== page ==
On appeal, Jenny and George argue a violation of their due process rights because (1) at no point were they noticed of the shift in the burden of proof upon a finding of abuse or neglect, (2) Title Nine does require the alleged to prove a lack of culpability, and (3) DCPP failed to present sufficient credible evidence to sustain the finding of abuse or neglect. As amicus, the NJAJ asked that the Court bar the application of Conditional res ipsa loquitur in the future to ensure that the burden of persuasion always remains with DCPP.

DCPP argued that (1) there was not burden shift but a failure to rebut the presumption of abuse or neglect which is consistent with the res ipsa principles implied by NJSA 9:6-8.46(a)(2), (2) even if there was a burden shift, the Defendants received notice of that shift from the complaint and investigative report, (3) and that the finding of abuse and neglect is supported by the record. On behalf of Gabriel, the Law Guardia concedes that there was a burden shift to Jenny and George but that it is equitable in furthering the goal of protecting children.

On a de novo review the Court distinguishes between the Division’s ability to draw an inference from prima facie evidence of abuse and neglect and the application of res ipsa loquitur to shift the Division’s statutory burden before a trier of fact. The ultimate burden of proof remains with the plaintiff and the permissive nature of the doctrine implies that a trier of fact could reject it. The Court differentiates between its adaption of the common law in application of the doctrine in case law and its role in construing a statute or statutory scheme. The court ensures public policy in shaping common law and in passing law; the legislature ensures public policy through the democratic process. Thus, the court can only give effect to legislative intent when engaging in statutory interpretation to ensure that it does not subjugate legislature’s authority. The court compares the abundance of the agency’s investigative resources to the severity of consequence for parents found to be child abusers as likely being considerations in the legislature’s decision to place the burden of proof with the child welfare agency.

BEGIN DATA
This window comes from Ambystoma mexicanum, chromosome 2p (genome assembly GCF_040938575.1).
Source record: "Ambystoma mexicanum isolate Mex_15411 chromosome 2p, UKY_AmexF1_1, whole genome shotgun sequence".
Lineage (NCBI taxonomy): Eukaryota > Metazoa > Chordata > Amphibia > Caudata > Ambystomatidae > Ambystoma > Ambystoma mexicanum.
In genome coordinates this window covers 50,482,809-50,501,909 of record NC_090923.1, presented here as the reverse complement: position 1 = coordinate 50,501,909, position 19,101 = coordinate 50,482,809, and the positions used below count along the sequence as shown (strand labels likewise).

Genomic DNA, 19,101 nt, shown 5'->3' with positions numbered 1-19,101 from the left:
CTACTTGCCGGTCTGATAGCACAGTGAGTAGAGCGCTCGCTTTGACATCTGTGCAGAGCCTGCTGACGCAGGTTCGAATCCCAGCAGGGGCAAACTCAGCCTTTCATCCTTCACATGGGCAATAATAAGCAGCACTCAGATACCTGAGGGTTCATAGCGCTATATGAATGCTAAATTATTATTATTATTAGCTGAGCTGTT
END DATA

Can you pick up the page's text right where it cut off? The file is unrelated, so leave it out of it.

HELD: The court rejected the burden shifting paradigm in D.T. as applicable in abuse and neglect proceedings due to its conflict with the statutory framework of Title 9. The court remanded to the trial court to conduct a new hearing that adheres to Title 9. In resolving the matter on statutory grounds, the court declined to address the constitutional claims.